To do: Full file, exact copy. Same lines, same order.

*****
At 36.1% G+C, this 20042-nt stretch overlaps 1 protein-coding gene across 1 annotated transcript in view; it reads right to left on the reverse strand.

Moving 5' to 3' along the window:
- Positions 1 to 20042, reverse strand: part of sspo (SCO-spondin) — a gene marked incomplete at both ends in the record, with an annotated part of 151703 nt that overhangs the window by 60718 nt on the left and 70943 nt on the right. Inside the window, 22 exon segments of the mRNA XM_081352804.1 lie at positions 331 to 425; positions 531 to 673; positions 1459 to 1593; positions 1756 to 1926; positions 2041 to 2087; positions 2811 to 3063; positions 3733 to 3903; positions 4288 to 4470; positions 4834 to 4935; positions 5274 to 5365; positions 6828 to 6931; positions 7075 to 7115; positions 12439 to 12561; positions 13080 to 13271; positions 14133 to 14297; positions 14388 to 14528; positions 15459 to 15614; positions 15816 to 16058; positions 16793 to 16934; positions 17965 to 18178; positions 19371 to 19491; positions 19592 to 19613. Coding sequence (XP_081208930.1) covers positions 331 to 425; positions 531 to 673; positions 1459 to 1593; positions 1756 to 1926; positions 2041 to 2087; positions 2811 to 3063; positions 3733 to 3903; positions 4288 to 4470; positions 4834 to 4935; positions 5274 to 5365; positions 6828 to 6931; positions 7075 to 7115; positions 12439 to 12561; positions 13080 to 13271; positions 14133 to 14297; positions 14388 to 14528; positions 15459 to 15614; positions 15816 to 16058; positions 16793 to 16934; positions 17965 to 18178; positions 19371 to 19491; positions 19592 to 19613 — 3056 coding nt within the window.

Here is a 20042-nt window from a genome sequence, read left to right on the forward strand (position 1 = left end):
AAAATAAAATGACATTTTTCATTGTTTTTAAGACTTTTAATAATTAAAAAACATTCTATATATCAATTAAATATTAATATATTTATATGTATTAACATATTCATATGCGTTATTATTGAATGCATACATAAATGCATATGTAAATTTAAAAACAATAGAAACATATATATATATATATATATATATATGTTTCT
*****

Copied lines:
At 36.1% G+C, this 20042-nt stretch overlaps 1 protein-coding gene across 1 annotated transcript in view; it reads right to left on the reverse strand.

Moving 5' to 3' along the window:
- Positions 1 to 20042, reverse strand: part of sspo (SCO-spondin) — a gene marked incomplete at both ends in the record, with an annotated part of 151703 nt that overhangs the window by 60718 nt on the left and 70943 nt on the right. Inside the window, 22 exon segments of the mRNA XM_081352804.1 lie at positions 331 to 425; positions 531 to 673; positions 1459 to 1593; positions 1756 to 1926; positions 2041 to 2087; positions 2811 to 3063; positions 3733 to 3903; positions 4288 to 4470; positions 4834 to 4935; positions 5274 to 5365; positions 6828 to 6931; positions 7075 to 7115; positions 12439 to 12561; positions 13080 to 13271; positions 14133 to 14297; positions 14388 to 14528; positions 15459 to 15614; positions 15816 to 16058; positions 16793 to 16934; positions 17965 to 18178; positions 19371 to 19491; positions 19592 to 19613. Coding sequence (XP_081208930.1) covers positions 331 to 425; positions 531 to 673; positions 1459 to 1593; positions 1756 to 1926; positions 2041 to 2087; positions 2811 to 3063; positions 3733 to 3903; positions 4288 to 4470; positions 4834 to 4935; positions 5274 to 5365; positions 6828 to 6931; positions 7075 to 7115; positions 12439 to 12561; positions 13080 to 13271; positions 14133 to 14297; positions 14388 to 14528; positions 15459 to 15614; positions 15816 to 16058; positions 16793 to 16934; positions 17965 to 18178; positions 19371 to 19491; positions 19592 to 19613 — 3056 coding nt within the window.

Here is a 20042-nt window from a genome sequence, read left to right on the forward strand (position 1 = left end):
AAAATAAAATGACATTTTTCATTGTTTTTAAGACTTTTAATAATTAAAAAACATTCTATATATCAATTAAATATTAATATATTTATATGTATTAACATATTCATATGCGTTATTATTGAATGCATACATAAATGCATATGTAAATTTAAAAACAATAGAAACATATATATATATATATATATATATATGTTTCT